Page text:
University is a place where you have the opportunity to learn and progress in your chosen subject area, while under the tuition and guidance of experts in the field. That alone makes the student life more than worthwhile, but even better, a university is a breeding ground for life-long friendships. However, for many freshers, the process of getting to know like-minded people turns out to be harder than expected. That’s why it’s often important for new students to join a club or society.
Although it’s likely that students will make several friends on their course, and in their halls of residence, by far the most common way for people to bond in a university environment is through the many clubs and societies that are set up by students and supported by the union. This is because these clubs offer specific activities based around common interests – like religion, sport, culture or ethnicity – creating an atmosphere of social conviviality and openness. Many clubs start each term and each year with particularly social events, allowing new students to mingle with more seasoned participants. Many societies meet every week in an official sense, perhaps to delegate jobs or select teams, but this generally leads to plenty of opportunities for socialising and conversation.
Discounts and Freebies
Students will often find that societies and clubs have access to many benefits that would not be available to non-members. For example, the university newspaper might have a music section which receives regular promotional pre-releases from generous record companies; in return, the labels gain the free publicity from a review which may be read by thousands of students. As a music writer a student may have access to free gig tickets, or they even have the opportunity to interview their idols. Similarly, sports clubs may have access to university-owned facilities, or they may rent out high quality professional venues at much cheaper student prices. Clubs may also be able to arrange cheap student travel to holiday destinations for society-related breaks or competitions.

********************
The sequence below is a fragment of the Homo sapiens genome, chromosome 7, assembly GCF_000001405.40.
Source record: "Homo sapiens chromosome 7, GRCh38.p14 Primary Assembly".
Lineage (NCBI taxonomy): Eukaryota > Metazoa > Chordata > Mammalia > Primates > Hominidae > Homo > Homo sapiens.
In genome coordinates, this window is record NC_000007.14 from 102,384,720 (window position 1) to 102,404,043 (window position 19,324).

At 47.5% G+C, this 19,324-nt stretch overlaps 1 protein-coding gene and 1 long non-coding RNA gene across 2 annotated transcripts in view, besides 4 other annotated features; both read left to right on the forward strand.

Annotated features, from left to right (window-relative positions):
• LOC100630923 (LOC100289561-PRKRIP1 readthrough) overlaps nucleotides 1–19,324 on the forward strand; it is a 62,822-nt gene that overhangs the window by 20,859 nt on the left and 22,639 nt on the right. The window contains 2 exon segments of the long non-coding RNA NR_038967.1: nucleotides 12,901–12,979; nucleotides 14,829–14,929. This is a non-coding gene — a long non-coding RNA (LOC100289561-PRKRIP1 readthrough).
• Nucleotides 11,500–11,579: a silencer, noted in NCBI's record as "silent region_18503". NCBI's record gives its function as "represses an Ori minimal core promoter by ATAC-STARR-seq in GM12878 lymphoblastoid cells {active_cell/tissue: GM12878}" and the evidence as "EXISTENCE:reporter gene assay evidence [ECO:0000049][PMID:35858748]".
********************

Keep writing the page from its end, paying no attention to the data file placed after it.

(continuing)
One benefit of clubs and societies that is often overlooked is the possibility that students will be able to hone their performance skills in a live environment. Many music societies have live open mic events, where anyone can get up and play a couple of songs, and the audiences are usually generous in their applause. Drama clubs and societies are often given sizeable Union allowances to put on large productions in local theatres, while budding stand-up comics will find that comedy societies are often devoted to providing platforms for new talent. Even creative writers may find they have the opportunity to take part in public readings of their work. In all these cases, it is sometimes possible that industry representatives will be present, and indeed, many famous entertainers have been spotted while still performing at union events. Additionally, many unions often book established entertainers to come and perform, and as the university venues tend to be on the small side, you may have the chance to mingle with some genuine stars.
However, to summarise, the most important element of joining a club or a society is to make friends with other students. Most people who go to university are hopeful of finding a social network in which they are comfortable and able to express themselves, and this is still one of the best ways to establish oneself in the student milieu. Although some societies ask for small contributions when you become a member, these are rarely extortionate, and arere-compensated by the wealth of benefits already described here. Joining a club is more than worth it!